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article imageSolar storm can strip a planet of its atmosphere, says NASA study

By JohnThomas Didymus     Dec 7, 2011 in Science
A NASA study says that solar storms and Coronal Mass Ejections (CMEs) can erode the surface of a body and also strip it of its atmosphere. The study says CMEs might have caused loss of atmosphere by some planets unprotected by magnetic field.
CMEs are massive bursts of solar wind, plasma and magnetic fields rising above the solar corona and released into space. They are often associated with other forms of solar activity, including solar flares.
Science Daily says that a strong CME could contain about a billion tons of plasma traveling in a cloud many times the size of the Earth, at up to a million miles per hour.
The research led by Rosemary Killen at NASA's Goddard Space Flight Center, Greenbelt, Md., says our moon has a very sparse atmosphere called an exosphere, and it is very vulnerable to CME activity. When a plasma from a CME impacts on lunar surface, atoms from the surface of the moon are ejected in a process scientists call "sputtering."
The research team says their study, published in the Journal of Geophysical Research Planets, is the first attempt at studying the impact of CMEs on the lunar surface. According to William Farrell, leader of the team at NASA's Goddard Space Flight Center,
"We found that when this massive cloud of plasma strikes the moon, it acts like a sandblaster and easily removes volatile material from the surface. The model predicts 100 to 200 tons of lunar material could be stripped off the lunar surface during the typical 2-day passage of a CME."
According to Killen,
"'Sputtering' is among the top five processes that create the moon's exosphere under normal solar conditions, but our model predicts that during a CME, it becomes the dominant method by far, with up to 50 times the yield of the other methods,"
The study explained that CMEs are able to strip the lunar surface because they are denser and faster than ordinary solar wind and also because, in contrast to solar winds which consist mostly of light hydrogen ions or protons, they are rich in highly charged heavy ions. Heavier helium ions have a greater electric charge than protons and can "sputter" tens of times more atoms from the lunar surface.
Dana Hurley of the John Hopkins University's Applied Physics Laboratory in Laurel, Md., and co-author of the research paper, said:
"The computer models isolate the contributions from sputtering and other processes. Comparing model predictions through a range of solar wind conditions allows us to predict the conditions when sputtering should dominate over the other processes. Those predictions can later be compared to data during a solar storm."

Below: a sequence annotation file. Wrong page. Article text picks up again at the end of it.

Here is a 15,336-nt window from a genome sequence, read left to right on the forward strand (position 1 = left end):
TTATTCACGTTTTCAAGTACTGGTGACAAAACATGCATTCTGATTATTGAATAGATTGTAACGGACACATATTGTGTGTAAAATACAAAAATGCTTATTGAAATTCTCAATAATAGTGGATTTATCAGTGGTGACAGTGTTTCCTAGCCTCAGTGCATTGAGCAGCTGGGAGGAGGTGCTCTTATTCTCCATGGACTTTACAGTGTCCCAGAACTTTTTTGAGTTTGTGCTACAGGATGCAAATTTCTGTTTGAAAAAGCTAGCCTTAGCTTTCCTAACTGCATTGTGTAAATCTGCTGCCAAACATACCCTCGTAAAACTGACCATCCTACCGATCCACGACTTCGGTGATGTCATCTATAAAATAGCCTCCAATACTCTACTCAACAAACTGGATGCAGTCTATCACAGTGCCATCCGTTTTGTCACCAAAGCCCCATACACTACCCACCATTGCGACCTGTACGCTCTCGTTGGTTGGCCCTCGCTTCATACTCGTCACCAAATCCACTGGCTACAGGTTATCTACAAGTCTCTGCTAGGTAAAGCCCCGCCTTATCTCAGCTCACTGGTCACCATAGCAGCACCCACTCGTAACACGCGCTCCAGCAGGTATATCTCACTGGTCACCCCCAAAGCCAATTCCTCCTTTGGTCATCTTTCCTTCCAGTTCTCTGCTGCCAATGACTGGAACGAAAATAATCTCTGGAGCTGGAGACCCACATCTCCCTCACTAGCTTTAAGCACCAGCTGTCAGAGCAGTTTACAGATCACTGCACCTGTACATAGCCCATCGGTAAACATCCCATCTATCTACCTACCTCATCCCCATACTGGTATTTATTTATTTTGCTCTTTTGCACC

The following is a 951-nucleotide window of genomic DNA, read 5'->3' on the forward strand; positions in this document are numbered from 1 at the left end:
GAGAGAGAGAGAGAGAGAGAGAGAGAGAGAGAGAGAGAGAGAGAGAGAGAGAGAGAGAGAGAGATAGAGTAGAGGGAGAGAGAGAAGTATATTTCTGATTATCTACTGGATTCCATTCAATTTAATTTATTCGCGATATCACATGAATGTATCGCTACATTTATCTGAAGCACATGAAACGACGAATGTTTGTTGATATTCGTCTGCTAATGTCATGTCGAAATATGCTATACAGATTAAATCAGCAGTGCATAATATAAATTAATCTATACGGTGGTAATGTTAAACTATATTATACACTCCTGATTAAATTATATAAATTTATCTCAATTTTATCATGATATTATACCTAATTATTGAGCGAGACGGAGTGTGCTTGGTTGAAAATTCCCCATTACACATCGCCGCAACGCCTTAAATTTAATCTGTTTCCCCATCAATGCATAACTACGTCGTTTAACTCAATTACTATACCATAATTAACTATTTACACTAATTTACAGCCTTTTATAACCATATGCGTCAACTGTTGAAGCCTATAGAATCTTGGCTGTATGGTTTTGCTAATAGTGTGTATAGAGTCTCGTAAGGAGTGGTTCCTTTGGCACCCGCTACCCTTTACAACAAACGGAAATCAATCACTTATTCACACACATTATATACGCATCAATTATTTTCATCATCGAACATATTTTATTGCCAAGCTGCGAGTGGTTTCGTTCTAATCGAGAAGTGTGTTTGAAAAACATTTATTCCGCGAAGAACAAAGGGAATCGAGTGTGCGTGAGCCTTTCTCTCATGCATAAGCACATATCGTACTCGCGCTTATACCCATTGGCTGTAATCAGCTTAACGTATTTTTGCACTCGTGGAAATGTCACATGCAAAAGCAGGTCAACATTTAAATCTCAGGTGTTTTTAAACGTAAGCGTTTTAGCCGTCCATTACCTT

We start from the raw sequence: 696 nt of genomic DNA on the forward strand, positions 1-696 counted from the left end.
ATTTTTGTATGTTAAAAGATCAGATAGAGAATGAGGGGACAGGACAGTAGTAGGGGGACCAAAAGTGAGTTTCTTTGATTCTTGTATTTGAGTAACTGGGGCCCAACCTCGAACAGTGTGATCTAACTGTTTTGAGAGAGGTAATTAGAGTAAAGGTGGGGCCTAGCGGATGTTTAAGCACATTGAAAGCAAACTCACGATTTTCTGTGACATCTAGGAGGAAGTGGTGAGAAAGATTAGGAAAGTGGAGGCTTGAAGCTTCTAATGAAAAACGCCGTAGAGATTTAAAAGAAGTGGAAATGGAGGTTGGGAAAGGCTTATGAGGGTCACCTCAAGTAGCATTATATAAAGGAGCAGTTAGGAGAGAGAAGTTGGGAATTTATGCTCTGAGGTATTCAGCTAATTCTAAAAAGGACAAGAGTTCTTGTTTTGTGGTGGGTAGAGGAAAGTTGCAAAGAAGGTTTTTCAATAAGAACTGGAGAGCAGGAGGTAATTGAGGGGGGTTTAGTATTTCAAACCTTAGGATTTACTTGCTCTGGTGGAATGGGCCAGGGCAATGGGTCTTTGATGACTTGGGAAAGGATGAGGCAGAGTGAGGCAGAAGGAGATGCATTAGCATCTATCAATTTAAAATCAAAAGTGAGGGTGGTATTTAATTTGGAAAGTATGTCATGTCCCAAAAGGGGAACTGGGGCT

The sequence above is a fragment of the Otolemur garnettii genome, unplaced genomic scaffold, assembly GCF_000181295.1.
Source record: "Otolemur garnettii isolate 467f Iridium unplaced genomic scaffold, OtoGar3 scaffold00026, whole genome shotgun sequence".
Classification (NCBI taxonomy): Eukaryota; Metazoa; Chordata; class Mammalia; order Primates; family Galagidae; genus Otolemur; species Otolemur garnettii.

The researchers are hoping that NASA's Lunar Atmosphere and Dust Environment Explorer (LADEE) scheduled for launch in 2013 will be able to test predictions of their work. The "sputtering" effect is predicted to raise atoms on the lunar surface to 20 to 50 kilometers altitude where LADEE would be able to detect them. Farell says:
"This huge CME sputtering effect will make LADEE almost like a surface mineralogy explorer, not because LADEE is on the surface, but because during solar storms surface atoms are blasted up to LADEE."
Could a CME end the world in 2012?
The NASA researchers say the moon is not the only body that may be affected by CMEs. CMEs can also have significant effect on the Earth's atmosphere and its magnetic field. CMEs, according to scientists, are responsible for intense aurora, the so-called Northern and Southern Lights.
Aurora Borealis. - United States Air Force photo by Senior Airman Joshua Strang
Aurora Borealis. - United States Air Force photo by Senior Airman Joshua Strang
To illustrate the potential effect of CMEs on a planet, the researchers say that Mars might have had an atmosphere in the past that was eroded by CMEs. Mars, unlike the Earth, does not have a magnetic field that surrounds the entire planet. CMEs may therefore sputter and erode the planet's upper atmosphere. NASA says it plans to launch in 2013 the Mars Atmosphere and Volatile Evolution (MAVEN) mission that will orbit Mars and investigate how solar activity may remove a planet's atmosphere.
Is our planet Earth adequately protected by its magnetic field from the sputtering effect?
Digital Journal recently reported that NASA officials released a statement in November 10 that denied doomsday predictions that the world will end in a massive solar flare or a CME in 2012. The NASA statement which said such solar flares are physical impossibility, explained:
"...some people worry that a gigantic 'killer solar flare' could hurl enough energy to destroy Earth. Citing the accurate fact that solar activity is currently ramping up in its standard 11-year cycle, there are those who believe that 2012 could be coincident with such a flare..."
The NASA statement denied the doomsday scenario, saying:
"...it there simply isn't enough energy in the sun to send a killer fireball 93 million miles to destroy Earth."
NASA said that while solar flares cannot literally "end the world," a massive flare could have significant effect on the Earth. The statement said:
"Solar flares, for instance, affect Earth's upper atmosphere and may disrupt satellite communication systems. Another form of the sun's activity called coronal mass ejections (CMEs) may have more dramatic effect. A CME, according to NASA, could disrupt GPS signals and radio communications. But not even the most powerful CME can bring about the end of the world, NASA assures everyone."
More about Solar storms, lunar surface, Coronal mass ejection, NASA
 
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